The TOEFL Test

The TOEFL Test
by Francis Lide
Elaine Bacon Literacy Program


TOEFL is an acronym for Test of English as a Foreign Language, a standardized test au-thored, updated, and administered by the Educational Testing Service. The test’s official web site is www.toefl.org, which is constantly updated and offers useful information in greater detail. The web site offers a variety of materials, from those available for purchase (actually licensing) to some sample materials that can be downloaded for free.

TOEFL is the recognized test for non-native speakers of English who wish to study “in the United States, Canada, or other countries where English is the language of instruc-tion.”
For nonnative speakers, most American Universities list minimum scores as one of their admission requirements. Many of our Elaine Bacon clients have either already taken the TOEFL test, have spouses who have taken it, or plan to take it themselves.
Long offered on paper, TOEFL is now offered in a computer-based version as well. ETS is phasing out the paper version, and only the computer version is available locally in Marquette, the closest testing location. Most sections of the test require no entering of text, and test-takers go through a tutorial on mouse use and scrolling before the test is given. The computer-based version lasts from 3 ½ to 4 hours, including the tutorials.
The new, computer-based TOEFL is now a four-part test, with sections on listening, structure, reading comprehension, and writing. With the writing section, test-takers are given the choice of composing their essay into the computer or writing it out by hand on an answer sheet. Results composed on the keyboard are graded faster. It seems obvious from the above that our clients who plan to take the test should develop keyboarding skills as well as mouse skills involving scrolling and selecting text in reverse video.
Unlike many other standardized multiple-choice tests, TOEFL does not have a correc-tion factor to correct for random guessing. Test-takers are encouraged to fill in every question, and to guess among possible answers if they can eliminate one or more choices.
The Educational Testing Service also administers a separate “Test of Spoken Eng-lish.” Several years ago, I had a client from India who was required to get a certain score on the TSE as a requirement for licensure as an occupational therapist in Michigan. An-other TOEFL test of spoken English is called SPEAK. a test designed to be administered locally by universities to assess the speaking proficiency of nonnative speakers applying for teaching assistantships. At Michigan Tech, graduate students applying for financial aid as teaching assistants must take this test, which is administered on an appointment basis by the Center for Teaching, Learning, and Faculty Development. Test-takers record their responses on audiotape. This test requires test-takers to give directions on the basis of maps or other graphic stimuli, and to generate spoken English by responding to taped utterances. I am told that using comic strips and cartoons as conversation starters is a good preparation for this test. To judge by one of my students who scored high enough to become a teaching assistant, fluency rather than grammatical accuracy is the crucial fac-tor. Test-takers must be able to keep a flow of talk going..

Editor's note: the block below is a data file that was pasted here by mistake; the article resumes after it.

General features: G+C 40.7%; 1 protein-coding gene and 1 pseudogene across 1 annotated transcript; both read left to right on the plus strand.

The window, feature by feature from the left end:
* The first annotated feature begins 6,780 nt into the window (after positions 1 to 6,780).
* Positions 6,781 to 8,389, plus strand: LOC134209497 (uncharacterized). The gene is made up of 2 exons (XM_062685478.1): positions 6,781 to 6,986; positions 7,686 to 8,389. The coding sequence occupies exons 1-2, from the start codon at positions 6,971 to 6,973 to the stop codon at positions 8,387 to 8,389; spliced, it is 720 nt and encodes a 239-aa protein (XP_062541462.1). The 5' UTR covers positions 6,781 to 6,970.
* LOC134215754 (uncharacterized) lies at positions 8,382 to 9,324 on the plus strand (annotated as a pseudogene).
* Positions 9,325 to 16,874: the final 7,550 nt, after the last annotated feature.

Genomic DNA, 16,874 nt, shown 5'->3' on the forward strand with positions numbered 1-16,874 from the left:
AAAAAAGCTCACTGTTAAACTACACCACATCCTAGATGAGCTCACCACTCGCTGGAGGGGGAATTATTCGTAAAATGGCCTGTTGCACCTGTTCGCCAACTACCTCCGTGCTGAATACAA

The highest possible score on the computer version of TOEFL is 300. On the paper version it is 677. The lowest possible scores are 40 and 310 respectively. As of October, 2001, Finlandia University listed a TOEFL score of 500 (paper) or 173 (computer) for “entrance to all undergraduate programs.” According to the Michigan Tech web site, for graduate study Physics requires a paper score of 570, while Mechanical Engineering wants a score greater than 610. It seems strange that scores are expected that are so close to the highest possible. Either a score of 677 (300) describes a proficiency level far short of that of an educated native speaker, or the converted scores become increasingly dense as one goes higher on the scale. (I. e., a ten-point difference above 600 denotes a greater difference in proficiency than the same difference around 400.)
According to one of our catalogs of ESL materials., advanced learners are described as TOEFL 450 + on the scale of the print test.
In my opinion, if a standardized test is valid it cannot be easily gamed. Taking our tutees through test-taking materials can help them achieve the highest possible score given their level of proficiency, but it will only marginally increase that proficiency. If they can predict their score through practicing with test-taking materials, however, they can avoid paying the $110 fee until they are reasonably sure they can achieve an accept-able score.

TOEFL and ESL offerings at Michigan Tech
Upon searching the Michigan Tech web site, I was unable to find a university-wide mini-mal TOEFL score for all international students whose native language is not English. Ap-parently, the university prefers not to announce a minimum score in order to retain flexi-bility in admitting otherwise highly desirable students.
The web page of Tech’s Center for International Education lists ESL courses at the in-termediate, advanced, and “academic support” levels starting spring semester, 2002. The Director of ESL Programs is Fran Wiideman.
The minimum score for the intermediate level ESL courses is 400 for the paper-based test, 97 for the computer-based. To judge by the offerings, it is possible to take up to 18 credit hours of intermediate or advanced ESL at a fee of $210 per credit hour. In order to get a student visa, one needs to enroll in sufficient credit hours to qualify as a full-time student. I therefore conclude that there are some students at Michigan Tech with very low TOEFL scores.
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